A former colleague who started following the blog asked about the study program used for the CCNP R/S. By the time an email reply was typed up I realized I had a blog post. Since this is fresh on the brain, here’s a breakdown.
Important note: I took the previous version of these exams. In fact, the TSHOOT was taken on the very last day it was available in Nashville, TN: 1/29/15. A cursory review of the 2.0 exam topics looks very similar, with some minor changes such as more IPv6. The resources listed in this post already have updated materials.
ORDER OF EXAMS
Most take the ROUTE exam first, as recommended by the Cisco Press material, but the little rebel in me decided to schedule SWITCH first. Fresh off the CCNA and looking for a confidence-boosting win, the SWITCH seemed to be the right way to go. At the time I had little real world experience with dynamic routing protocols, and a disproportionate amount of time configuring and troubleshooting spanning tree, etherchannels, 802.1q, and some HSRP across vendor-heterogeneous environments. This turned out to be a good decision – SWITCH went very well, providing an octane boost for the ROUTE. Lacking practical experience, ROUTE exam prep had to be shored up with lots and lots and (did I mention) lots of pretend lab work to get comfortable.
Chris Bryant’s CCNP Boot Camp (udemy.com)
This was primary source material for both the ROUTE and SWITCH exams. I also purchased the accompanying course books for Amazon Kindle. Not only is the material good, it’s very affordable. As a matter of fact, Chris Bryant has heaps of free videos on YouTube. The great thing about the UDEMY course is the ability to download the videos as MP3s. I listened to these over and over in my truck while traveling between client sites, and on my phone while sitting in data centers. Not all the videos work well as audio on a first-listen, but if you’ve already viewed it once and read the chapters of the book, even these do a good job hammering this stuff into your brain and catching subtle points previously missed.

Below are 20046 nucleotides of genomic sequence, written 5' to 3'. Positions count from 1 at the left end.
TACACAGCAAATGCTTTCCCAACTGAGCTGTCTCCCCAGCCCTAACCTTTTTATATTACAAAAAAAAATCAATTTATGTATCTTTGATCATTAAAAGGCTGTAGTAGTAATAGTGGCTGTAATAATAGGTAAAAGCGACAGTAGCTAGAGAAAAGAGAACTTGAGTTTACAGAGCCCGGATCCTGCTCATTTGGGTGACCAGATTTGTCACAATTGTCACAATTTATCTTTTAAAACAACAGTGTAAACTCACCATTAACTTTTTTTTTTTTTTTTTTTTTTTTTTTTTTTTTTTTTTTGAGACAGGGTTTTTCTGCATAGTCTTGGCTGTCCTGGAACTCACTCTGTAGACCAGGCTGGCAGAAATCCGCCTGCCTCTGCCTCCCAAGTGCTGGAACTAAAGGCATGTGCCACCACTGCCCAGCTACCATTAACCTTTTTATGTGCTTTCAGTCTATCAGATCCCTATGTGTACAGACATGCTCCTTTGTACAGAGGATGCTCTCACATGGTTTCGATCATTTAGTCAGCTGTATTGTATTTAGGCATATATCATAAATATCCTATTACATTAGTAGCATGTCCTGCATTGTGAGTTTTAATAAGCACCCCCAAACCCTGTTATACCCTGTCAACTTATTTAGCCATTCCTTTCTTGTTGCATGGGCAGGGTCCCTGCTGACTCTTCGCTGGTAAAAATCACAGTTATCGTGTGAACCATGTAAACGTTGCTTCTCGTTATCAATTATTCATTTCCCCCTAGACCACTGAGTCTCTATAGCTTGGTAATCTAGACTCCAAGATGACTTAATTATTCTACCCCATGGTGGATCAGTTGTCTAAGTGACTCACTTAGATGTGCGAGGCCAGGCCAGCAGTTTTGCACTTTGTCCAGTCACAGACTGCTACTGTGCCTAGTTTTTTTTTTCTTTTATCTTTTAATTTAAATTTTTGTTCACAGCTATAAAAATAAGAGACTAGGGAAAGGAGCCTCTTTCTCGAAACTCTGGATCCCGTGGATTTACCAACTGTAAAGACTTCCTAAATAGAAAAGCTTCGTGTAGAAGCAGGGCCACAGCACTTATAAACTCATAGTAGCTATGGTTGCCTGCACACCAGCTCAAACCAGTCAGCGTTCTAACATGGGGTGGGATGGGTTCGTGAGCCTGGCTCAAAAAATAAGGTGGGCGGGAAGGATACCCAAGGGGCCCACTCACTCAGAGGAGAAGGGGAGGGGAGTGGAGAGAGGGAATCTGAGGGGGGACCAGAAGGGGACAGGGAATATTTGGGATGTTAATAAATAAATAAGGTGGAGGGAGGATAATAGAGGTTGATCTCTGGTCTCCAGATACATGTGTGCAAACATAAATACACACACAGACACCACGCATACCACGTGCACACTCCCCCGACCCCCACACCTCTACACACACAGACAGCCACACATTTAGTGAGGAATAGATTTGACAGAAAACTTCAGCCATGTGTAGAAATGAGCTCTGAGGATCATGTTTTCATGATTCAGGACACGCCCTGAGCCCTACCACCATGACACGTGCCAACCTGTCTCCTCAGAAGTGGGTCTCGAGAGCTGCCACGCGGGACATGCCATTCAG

This boot camp material was primarily in a lecture format. Even in book form, the lectured labs were awkward to try to replicate; something else was needed.
I purchased the PDF versions of these guides, which are extremely well put together. They’re not really textbooks, as the review of principles is very concise, making them perfect for topical review. The real meat, though, is in the labs. They are spot on – so much so that it felt as if the real exam sims had been plucked right out of these guides. If you do these labs over and over until you can perform the configurations by rote, you’ll be well on your way.
I separate this from the other two because it’s a different animal altogether. You’ve probably heard that the TSHOOT is fun, and it’s true, but certainly not to be taken for granted. While studying for it, I won Cisco’s official CCNP TSHOOT book in a drawing at our local Cisco User Group meeting. It’s well done and includes a BOSON exam CD with 4 practice trouble tickets. It may be unnecessary, though, as most if not all of those exam scenarios can be found on the Cisco Learning Network or via Google.
GNS3 was used to prepare for all three exams. For the TSHOOT, I’d recommend you build the L2 and L3 topologies (IPv4 and IPv6) as they’re provided on the Cisco Learning Network site (or Google it). Don’t just download someone else’s GNS3 files, either – build it from scratch. Create your own Visio diagrams as well. A senior engineer I work with, Marcus Battle, had suggested this and went a step further. He’d let me bring my laptop in with the working TSHOOT topology – and then break something with my back turned. Each night I had to find the problem and solution. Doing this was key to helping me ace the exam (actually scored a 1000). If you can find someone else who can do this for you, you’re golden.